In the United States, marijuana is classed as an illegal drug by the federal government. But nearly half the states have legalized it, to some degree. Proponents say some strains of marijuana might have exceptional health benefits, for treating pain or inflammation in chronic conditions such as cancer, multiple sclerosis and epilepsy. Shelley Schlender reports on a strain of medical marijuana developed in Colorado that is reputed to reduce seizures in childhood epilepsy
Video

Video Treatment for Childhood Epilepsy Heats up Medical Marijuana Debate

In the United States, marijuana is classed as an illegal drug by the federal government. But nearly half the states have legalized it, to some degree. Proponents say some strains of marijuana might have exceptional health benefits, for treating pain or inflammation in chronic conditions such as cancer, multiple sclerosis and epilepsy. Shelley Schlender reports on a strain of medical marijuana developed in Colorado that is reputed to reduce seizures in childhood epilepsy
Video

Video Airbus Adds Metal 3D Printed Parts to New Jets

By the end of this year, European aircraft manufacturing consortium Airbus plans to deliver the first of its new, extra-wide-body passenger jets, the A350-XWB. Among other technological innovations, the new plane will also incorporate metal parts made in a 3-D printer. VOA's George Putic has more.
Video

Video Death Toll From Israel-Gaza Conflict Surpasses 700

Gaza officials say a shelling hit a compound housing a United Nations-run school in the Gaza Strip, killing more than a dozen people, during an Israeli offensive in the area. Heavy fighting between the Israeli military and Hamas militants continued on Thursday, pushing up the death toll. So far, more than 730 Palestinians and 35 Israelis have been killed in the conflict. VOA's Scott Bobb has the latest from Jerusalem.
Video

Video AIDS Conference Welcomes Exciting Developments in HIV Treatment, Prevention

Significant strides have been made in recent years toward the treatment and prevention of HIV, the virus that causes AIDS. This year, at the International AIDS Conference, the AIDS community welcomed progress on a new pill that may prevent transmission of the deadly virus. VOA’s Anita Powell reports from Melbourne, Australia.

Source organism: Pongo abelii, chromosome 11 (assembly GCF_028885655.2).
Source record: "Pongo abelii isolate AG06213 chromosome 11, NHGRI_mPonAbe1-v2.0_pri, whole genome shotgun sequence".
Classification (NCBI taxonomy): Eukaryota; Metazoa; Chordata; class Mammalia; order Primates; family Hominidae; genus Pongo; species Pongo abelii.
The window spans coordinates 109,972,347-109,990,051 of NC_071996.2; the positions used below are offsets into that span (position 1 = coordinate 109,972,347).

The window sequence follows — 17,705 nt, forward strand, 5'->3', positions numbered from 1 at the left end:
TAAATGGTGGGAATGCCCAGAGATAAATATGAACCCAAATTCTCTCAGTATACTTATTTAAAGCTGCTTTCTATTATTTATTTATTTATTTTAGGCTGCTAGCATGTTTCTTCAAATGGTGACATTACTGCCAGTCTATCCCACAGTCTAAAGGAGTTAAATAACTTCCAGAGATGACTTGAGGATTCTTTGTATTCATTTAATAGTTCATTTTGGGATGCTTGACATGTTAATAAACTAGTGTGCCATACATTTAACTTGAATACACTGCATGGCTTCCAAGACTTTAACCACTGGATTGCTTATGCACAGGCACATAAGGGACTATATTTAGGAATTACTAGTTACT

Video

Video Israel Targets Gaza Supply Tunnels

The Israeli military has launched a ground operation in Gaza to destroy the myriad tunnels that may have been used to smuggle weapons to Hamas. VOA's Zlatica Hoke reports that could mean more hardship for the people of Gaza, who obtain some of their essential supplies through these underground passages
Video

Video Researchers Target Low-Cost Avatar Technology

Scientists at the University of Southern California Institute for Creative Technologies say 3-dimensional representations could revolutionize social media. Elizabeth Lee has more from Los Angeles.
Video

Video IAEA: Iran Turns its Enriched Uranium Into Less Harmful Form

Iran has converted its stockpiles of enriched uranium into a less dangerous form that is more difficult to use for nuclear weapons, according to the United Nations’ Atomic Energy Agency. The move complies with an interim deal reached with Western powers on Iran's nuclear program last year, in exchange for easing of sanctions. Henry Ridgwell reports for VOA from London.
Video

Video In Cambodia, HIV Diagnosis Brings Deadly Shame

Although HIV/AIDS is now a treatable condition, a positive diagnosis is still a life altering experience. In Cambodia, people living with HIV are often disowned by friends, family and the community. This humiliation can be unbearable. We bring you one Cambodian woman’s struggle to overcome a life tragedy and her own HIV positive diagnosis.

AppleAndroid